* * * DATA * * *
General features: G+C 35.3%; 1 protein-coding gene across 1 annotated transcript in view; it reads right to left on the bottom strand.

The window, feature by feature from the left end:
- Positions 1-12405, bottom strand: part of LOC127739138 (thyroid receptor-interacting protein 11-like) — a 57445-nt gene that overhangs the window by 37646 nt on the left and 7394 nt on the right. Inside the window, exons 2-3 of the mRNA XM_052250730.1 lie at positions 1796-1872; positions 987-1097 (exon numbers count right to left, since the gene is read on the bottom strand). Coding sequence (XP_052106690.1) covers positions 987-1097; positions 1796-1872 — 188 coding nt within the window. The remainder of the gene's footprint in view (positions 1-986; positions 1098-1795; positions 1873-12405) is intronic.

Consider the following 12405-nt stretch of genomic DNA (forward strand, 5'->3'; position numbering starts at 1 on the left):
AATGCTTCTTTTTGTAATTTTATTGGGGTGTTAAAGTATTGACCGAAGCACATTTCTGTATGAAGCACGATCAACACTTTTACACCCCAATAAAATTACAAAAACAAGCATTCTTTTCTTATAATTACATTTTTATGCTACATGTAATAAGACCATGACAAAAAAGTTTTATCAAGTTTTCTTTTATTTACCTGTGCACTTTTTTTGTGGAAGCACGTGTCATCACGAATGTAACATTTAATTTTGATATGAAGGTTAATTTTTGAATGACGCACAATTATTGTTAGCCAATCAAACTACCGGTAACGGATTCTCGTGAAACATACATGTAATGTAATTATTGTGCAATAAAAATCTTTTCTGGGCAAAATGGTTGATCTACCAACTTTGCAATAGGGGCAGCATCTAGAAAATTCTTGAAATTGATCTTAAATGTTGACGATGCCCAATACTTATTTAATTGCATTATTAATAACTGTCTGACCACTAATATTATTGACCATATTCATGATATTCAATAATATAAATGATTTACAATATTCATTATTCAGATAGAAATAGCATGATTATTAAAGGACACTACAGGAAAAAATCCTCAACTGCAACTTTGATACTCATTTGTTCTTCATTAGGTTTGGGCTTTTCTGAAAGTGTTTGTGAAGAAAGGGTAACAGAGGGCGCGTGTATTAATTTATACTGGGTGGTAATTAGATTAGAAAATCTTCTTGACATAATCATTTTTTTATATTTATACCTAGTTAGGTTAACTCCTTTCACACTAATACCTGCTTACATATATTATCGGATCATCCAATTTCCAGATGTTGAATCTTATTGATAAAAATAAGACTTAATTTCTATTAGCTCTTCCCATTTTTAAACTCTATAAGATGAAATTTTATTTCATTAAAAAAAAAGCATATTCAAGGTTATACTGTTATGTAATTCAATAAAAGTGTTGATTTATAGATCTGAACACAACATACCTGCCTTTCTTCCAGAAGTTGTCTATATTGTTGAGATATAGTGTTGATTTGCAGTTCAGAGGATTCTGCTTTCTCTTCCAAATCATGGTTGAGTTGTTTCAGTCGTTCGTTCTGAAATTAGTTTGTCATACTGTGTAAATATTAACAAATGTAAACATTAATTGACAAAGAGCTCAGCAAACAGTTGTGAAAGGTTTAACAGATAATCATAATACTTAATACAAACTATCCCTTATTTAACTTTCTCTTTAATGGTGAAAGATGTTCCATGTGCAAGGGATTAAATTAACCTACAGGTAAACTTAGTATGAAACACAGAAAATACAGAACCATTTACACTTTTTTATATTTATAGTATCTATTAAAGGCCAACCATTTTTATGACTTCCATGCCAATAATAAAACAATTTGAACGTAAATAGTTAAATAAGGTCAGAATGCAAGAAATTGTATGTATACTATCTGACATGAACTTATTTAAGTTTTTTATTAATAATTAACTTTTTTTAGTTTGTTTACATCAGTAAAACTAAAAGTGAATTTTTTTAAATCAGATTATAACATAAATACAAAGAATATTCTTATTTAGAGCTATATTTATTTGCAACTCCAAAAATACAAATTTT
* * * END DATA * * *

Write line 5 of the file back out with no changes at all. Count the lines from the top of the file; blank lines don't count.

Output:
AATGCTTCTTTTTGTAATTTTATTGGGGTGTTAAAGTATTGACCGAAGCACATTTCTGTATGAAGCACGATCAACACTTTTACACCCCAATAAAATTACAAAAACAAGCATTCTTTTCTTATAATTACATTTTTATGCTACATGTAATAAGACCATGACAAAAAAGTTTTATCAAGTTTTCTTTTATTTACCTGTGCACTTTTTTTGTGGAAGCACGTGTCATCACGAATGTAACATTTAATTTTGATATGAAGGTTAATTTTTGAATGACGCACAATTATTGTTAGCCAATCAAACTACCGGTAACGGATTCTCGTGAAACATACATGTAATGTAATTATTGTGCAATAAAAATCTTTTCTGGGCAAAATGGTTGATCTACCAACTTTGCAATAGGGGCAGCATCTAGAAAATTCTTGAAATTGATCTTAAATGTTGACGATGCCCAATACTTATTTAATTGCATTATTAATAACTGTCTGACCACTAATATTATTGACCATATTCATGATATTCAATAATATAAATGATTTACAATATTCATTATTCAGATAGAAATAGCATGATTATTAAAGGACACTACAGGAAAAAATCCTCAACTGCAACTTTGATACTCATTTGTTCTTCATTAGGTTTGGGCTTTTCTGAAAGTGTTTGTGAAGAAAGGGTAACAGAGGGCGCGTGTATTAATTTATACTGGGTGGTAATTAGATTAGAAAATCTTCTTGACATAATCATTTTTTTATATTTATACCTAGTTAGGTTAACTCCTTTCACACTAATACCTGCTTACATATATTATCGGATCATCCAATTTCCAGATGTTGAATCTTATTGATAAAAATAAGACTTAATTTCTATTAGCTCTTCCCATTTTTAAACTCTATAAGATGAAATTTTATTTCATTAAAAAAAAAGCATATTCAAGGTTATACTGTTATGTAATTCAATAAAAGTGTTGATTTATAGATCTGAACACAACATACCTGCCTTTCTTCCAGAAGTTGTCTATATTGTTGAGATATAGTGTTGATTTGCAGTTCAGAGGATTCTGCTTTCTCTTCCAAATCATGGTTGAGTTGTTTCAGTCGTTCGTTCTGAAATTAGTTTGTCATACTGTGTAAATATTAACAAATGTAAACATTAATTGACAAAGAGCTCAGCAAACAGTTGTGAAAGGTTTAACAGATAATCATAATACTTAATACAAACTATCCCTTATTTAACTTTCTCTTTAATGGTGAAAGATGTTCCATGTGCAAGGGATTAAATTAACCTACAGGTAAACTTAGTATGAAACACAGAAAATACAGAACCATTTACACTTTTTTATATTTATAGTATCTATTAAAGGCCAACCATTTTTATGACTTCCATGCCAATAATAAAACAATTTGAACGTAAATAGTTAAATAAGGTCAGAATGCAAGAAATTGTATGTATACTATCTGACATGAACTTATTTAAGTTTTTTATTAATAATTAACTTTTTTTAGTTTGTTTACATCAGTAAAACTAAAAGTGAATTTTTTTAAATCAGATTATAACATAAATACAAAGAATATTCTTATTTAGAGCTATATTTATTTGCAACTCCAAAAATACAAATTTT